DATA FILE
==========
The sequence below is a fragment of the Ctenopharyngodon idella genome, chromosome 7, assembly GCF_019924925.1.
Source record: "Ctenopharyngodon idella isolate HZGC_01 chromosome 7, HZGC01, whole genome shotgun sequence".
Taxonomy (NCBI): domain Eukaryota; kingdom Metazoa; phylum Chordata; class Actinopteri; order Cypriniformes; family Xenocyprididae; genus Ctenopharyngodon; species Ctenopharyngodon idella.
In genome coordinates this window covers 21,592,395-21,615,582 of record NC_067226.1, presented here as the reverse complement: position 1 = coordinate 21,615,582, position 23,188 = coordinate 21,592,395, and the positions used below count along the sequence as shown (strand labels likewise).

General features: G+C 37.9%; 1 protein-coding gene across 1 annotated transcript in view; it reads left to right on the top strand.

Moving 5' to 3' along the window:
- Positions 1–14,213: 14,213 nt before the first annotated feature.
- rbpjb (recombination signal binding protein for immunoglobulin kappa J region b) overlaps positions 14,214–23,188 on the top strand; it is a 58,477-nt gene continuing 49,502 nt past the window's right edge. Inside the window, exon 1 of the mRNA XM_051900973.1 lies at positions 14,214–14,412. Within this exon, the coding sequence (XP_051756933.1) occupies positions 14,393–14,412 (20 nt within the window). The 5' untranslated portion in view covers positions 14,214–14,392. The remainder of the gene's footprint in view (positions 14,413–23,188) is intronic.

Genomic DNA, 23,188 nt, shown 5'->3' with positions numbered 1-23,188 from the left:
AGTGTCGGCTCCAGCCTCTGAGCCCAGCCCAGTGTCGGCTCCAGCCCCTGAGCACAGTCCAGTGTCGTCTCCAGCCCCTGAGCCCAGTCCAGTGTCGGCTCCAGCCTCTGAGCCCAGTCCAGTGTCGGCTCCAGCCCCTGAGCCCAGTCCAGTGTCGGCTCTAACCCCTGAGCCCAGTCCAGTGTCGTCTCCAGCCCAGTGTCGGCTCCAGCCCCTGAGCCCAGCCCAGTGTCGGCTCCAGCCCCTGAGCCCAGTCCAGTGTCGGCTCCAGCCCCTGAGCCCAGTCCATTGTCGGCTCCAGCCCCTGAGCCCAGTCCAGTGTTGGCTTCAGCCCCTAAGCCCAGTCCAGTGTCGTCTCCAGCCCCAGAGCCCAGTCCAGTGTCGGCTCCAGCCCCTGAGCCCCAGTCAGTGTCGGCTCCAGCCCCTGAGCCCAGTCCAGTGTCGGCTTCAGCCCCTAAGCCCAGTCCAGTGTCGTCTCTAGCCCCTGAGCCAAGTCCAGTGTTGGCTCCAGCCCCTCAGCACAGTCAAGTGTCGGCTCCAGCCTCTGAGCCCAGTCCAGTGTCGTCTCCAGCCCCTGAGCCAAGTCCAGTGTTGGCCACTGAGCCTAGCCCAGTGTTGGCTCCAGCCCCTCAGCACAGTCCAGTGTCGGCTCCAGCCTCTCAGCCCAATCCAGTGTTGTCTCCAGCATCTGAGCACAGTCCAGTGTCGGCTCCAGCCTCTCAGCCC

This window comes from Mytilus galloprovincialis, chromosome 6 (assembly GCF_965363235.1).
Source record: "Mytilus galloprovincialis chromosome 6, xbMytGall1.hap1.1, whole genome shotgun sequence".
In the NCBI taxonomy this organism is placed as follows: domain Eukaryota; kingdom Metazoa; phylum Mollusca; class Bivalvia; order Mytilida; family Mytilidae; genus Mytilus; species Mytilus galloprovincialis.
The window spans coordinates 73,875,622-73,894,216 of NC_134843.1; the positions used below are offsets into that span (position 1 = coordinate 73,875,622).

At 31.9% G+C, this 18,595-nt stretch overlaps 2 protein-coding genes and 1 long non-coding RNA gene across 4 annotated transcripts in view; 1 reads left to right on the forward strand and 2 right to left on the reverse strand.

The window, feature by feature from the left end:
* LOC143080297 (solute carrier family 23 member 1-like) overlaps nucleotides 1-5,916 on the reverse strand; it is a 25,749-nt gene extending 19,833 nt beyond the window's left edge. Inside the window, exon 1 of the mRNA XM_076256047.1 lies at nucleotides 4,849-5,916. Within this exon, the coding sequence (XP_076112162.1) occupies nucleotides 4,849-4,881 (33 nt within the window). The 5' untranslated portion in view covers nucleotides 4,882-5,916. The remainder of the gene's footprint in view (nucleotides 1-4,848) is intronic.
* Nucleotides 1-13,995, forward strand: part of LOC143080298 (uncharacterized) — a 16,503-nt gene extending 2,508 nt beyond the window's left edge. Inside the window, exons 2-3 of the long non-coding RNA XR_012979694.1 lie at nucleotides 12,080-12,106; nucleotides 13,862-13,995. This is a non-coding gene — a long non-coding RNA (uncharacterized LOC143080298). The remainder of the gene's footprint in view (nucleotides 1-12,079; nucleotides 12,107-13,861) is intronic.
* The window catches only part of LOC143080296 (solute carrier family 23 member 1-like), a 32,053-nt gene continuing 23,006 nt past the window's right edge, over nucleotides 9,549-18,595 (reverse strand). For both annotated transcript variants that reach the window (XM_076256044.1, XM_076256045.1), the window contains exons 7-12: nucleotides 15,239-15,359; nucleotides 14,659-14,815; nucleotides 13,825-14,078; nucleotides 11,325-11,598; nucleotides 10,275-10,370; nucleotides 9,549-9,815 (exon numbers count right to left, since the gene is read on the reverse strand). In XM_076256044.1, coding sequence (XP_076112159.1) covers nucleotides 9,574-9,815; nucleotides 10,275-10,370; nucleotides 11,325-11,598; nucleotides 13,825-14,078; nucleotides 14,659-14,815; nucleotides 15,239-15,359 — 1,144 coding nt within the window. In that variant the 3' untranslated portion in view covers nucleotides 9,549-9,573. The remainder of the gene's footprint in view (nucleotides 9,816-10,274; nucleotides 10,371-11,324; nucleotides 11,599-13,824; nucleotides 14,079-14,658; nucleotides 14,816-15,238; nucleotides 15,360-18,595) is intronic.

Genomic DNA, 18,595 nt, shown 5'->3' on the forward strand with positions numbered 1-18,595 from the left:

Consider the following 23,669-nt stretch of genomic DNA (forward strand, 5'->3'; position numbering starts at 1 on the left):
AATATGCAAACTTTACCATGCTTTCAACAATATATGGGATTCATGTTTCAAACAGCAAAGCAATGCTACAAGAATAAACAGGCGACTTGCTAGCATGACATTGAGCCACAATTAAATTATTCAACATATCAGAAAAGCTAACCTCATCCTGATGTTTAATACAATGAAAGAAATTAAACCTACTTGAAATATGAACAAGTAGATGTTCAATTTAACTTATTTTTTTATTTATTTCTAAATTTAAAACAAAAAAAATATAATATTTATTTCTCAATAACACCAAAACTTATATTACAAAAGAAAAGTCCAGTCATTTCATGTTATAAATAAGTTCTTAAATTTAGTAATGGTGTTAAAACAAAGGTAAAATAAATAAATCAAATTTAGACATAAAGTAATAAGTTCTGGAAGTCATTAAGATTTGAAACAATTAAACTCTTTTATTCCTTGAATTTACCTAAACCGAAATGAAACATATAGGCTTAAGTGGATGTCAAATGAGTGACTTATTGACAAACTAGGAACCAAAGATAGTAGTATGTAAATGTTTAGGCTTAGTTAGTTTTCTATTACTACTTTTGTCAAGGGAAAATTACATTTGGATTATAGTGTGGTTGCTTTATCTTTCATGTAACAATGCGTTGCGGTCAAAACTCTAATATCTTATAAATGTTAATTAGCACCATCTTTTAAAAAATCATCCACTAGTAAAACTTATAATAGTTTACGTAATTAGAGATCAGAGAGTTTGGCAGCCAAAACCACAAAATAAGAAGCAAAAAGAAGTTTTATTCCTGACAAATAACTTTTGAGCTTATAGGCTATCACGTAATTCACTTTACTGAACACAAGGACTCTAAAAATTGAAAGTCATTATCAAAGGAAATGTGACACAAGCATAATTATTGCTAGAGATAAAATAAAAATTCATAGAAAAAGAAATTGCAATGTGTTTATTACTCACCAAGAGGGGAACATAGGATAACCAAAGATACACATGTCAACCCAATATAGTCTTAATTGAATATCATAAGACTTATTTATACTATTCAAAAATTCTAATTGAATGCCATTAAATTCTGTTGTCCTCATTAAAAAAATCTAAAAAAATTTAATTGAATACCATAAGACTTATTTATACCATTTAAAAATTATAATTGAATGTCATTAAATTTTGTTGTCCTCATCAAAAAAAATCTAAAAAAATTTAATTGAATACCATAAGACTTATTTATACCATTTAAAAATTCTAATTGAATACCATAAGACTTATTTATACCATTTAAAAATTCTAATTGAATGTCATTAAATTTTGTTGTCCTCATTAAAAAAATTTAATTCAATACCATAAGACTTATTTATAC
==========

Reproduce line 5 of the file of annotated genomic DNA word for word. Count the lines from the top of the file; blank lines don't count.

General features: G+C 37.9%; 1 protein-coding gene across 1 annotated transcript in view; it reads left to right on the top strand.